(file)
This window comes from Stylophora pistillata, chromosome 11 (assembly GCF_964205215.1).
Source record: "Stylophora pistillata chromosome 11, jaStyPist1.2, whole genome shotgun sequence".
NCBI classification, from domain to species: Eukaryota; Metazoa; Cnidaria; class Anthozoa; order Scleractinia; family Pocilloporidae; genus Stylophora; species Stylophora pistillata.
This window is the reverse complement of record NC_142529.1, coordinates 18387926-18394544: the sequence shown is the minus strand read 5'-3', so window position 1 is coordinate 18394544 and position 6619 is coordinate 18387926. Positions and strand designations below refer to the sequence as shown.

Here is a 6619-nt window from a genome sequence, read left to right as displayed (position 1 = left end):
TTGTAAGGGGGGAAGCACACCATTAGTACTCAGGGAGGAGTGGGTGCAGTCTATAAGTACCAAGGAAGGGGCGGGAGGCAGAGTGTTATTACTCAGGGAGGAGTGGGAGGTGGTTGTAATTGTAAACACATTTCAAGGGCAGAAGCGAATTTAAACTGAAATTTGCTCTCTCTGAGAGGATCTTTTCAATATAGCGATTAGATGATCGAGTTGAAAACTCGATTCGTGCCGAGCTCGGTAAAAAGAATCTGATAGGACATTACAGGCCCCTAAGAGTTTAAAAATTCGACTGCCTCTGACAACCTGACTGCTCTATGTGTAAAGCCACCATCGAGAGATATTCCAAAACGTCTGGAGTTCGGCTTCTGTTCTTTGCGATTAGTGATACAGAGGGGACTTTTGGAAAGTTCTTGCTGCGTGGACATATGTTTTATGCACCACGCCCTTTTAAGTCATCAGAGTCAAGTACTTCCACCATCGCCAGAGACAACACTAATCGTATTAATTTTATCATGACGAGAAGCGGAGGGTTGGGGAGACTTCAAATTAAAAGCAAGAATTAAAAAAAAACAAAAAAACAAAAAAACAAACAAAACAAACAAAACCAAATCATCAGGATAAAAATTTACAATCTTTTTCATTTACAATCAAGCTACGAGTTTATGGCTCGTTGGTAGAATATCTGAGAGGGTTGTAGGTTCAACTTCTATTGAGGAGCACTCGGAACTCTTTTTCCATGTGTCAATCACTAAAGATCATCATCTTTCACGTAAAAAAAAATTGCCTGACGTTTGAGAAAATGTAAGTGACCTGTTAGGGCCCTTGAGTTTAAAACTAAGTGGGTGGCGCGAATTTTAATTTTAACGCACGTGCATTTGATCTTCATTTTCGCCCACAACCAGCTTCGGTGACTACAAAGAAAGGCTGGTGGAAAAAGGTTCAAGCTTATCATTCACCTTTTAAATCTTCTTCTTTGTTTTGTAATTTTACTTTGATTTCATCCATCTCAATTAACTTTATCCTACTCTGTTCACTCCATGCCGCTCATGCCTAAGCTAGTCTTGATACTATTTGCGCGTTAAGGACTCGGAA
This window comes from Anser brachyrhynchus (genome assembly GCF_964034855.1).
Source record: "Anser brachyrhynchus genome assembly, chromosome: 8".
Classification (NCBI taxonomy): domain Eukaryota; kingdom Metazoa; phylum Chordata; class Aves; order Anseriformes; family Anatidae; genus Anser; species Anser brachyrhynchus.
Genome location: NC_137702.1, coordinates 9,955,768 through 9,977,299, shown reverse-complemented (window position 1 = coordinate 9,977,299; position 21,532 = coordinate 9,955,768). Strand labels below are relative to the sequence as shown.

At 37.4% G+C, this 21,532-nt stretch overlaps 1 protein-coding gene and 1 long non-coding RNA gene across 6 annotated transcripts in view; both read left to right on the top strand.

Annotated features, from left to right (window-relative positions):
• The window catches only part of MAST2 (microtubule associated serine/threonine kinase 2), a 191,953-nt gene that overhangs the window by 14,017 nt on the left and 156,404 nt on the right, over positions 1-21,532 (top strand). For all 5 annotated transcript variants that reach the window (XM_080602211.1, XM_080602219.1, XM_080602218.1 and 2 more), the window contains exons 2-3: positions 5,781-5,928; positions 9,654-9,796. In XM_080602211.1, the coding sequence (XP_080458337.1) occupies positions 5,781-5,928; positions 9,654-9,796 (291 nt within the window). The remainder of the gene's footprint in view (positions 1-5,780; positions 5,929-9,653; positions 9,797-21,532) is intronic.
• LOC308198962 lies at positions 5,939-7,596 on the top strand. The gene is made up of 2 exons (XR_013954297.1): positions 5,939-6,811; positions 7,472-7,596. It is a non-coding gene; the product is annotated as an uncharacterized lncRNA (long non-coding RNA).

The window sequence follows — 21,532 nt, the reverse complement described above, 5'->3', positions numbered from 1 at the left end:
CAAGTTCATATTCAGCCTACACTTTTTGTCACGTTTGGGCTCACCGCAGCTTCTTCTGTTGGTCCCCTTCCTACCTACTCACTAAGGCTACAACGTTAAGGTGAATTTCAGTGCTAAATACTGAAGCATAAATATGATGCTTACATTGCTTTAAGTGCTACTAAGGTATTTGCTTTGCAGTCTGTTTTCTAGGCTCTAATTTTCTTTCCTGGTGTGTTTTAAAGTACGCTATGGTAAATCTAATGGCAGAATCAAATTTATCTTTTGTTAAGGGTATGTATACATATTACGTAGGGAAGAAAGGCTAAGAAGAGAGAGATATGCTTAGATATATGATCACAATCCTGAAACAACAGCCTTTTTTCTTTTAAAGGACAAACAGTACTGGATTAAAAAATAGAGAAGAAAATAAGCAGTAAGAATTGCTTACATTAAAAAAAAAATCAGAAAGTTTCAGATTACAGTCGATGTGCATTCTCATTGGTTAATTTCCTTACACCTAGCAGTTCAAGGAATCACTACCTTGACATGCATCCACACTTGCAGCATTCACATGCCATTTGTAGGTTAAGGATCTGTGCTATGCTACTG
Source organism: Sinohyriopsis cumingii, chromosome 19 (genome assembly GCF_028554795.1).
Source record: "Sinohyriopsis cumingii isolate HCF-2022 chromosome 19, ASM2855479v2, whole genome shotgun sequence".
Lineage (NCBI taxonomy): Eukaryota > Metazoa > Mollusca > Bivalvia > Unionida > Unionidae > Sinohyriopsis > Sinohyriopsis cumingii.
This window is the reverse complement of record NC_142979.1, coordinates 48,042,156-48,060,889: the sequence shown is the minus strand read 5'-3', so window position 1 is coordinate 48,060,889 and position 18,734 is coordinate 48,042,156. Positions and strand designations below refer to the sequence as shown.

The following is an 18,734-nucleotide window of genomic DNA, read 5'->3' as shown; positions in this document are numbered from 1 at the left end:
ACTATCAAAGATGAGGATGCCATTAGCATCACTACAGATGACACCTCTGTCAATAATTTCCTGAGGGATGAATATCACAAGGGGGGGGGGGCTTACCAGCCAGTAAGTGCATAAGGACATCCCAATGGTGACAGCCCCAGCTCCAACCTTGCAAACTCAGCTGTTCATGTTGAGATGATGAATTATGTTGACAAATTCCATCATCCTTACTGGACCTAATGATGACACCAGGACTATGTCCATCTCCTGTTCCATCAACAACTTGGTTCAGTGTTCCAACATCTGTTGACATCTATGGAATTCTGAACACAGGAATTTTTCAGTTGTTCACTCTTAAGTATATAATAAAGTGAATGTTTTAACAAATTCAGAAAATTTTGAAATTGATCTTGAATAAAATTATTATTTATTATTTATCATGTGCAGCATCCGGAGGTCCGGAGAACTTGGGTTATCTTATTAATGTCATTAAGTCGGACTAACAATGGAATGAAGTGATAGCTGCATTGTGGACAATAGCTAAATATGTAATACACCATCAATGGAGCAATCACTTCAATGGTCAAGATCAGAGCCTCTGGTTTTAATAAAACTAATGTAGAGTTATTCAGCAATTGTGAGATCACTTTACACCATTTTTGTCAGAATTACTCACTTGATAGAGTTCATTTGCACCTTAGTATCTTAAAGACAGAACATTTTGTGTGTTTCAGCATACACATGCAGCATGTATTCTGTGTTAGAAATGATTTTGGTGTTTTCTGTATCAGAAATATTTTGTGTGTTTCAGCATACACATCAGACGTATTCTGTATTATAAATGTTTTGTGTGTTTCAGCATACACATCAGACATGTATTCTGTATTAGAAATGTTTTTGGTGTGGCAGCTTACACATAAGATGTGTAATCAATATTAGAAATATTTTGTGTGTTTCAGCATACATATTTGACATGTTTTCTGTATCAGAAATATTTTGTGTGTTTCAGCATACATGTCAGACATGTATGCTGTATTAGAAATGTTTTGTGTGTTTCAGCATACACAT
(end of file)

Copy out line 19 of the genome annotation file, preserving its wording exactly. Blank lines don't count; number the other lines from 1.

Lineage (NCBI taxonomy): Eukaryota > Metazoa > Mollusca > Bivalvia > Unionida > Unionidae > Sinohyriopsis > Sinohyriopsis cumingii.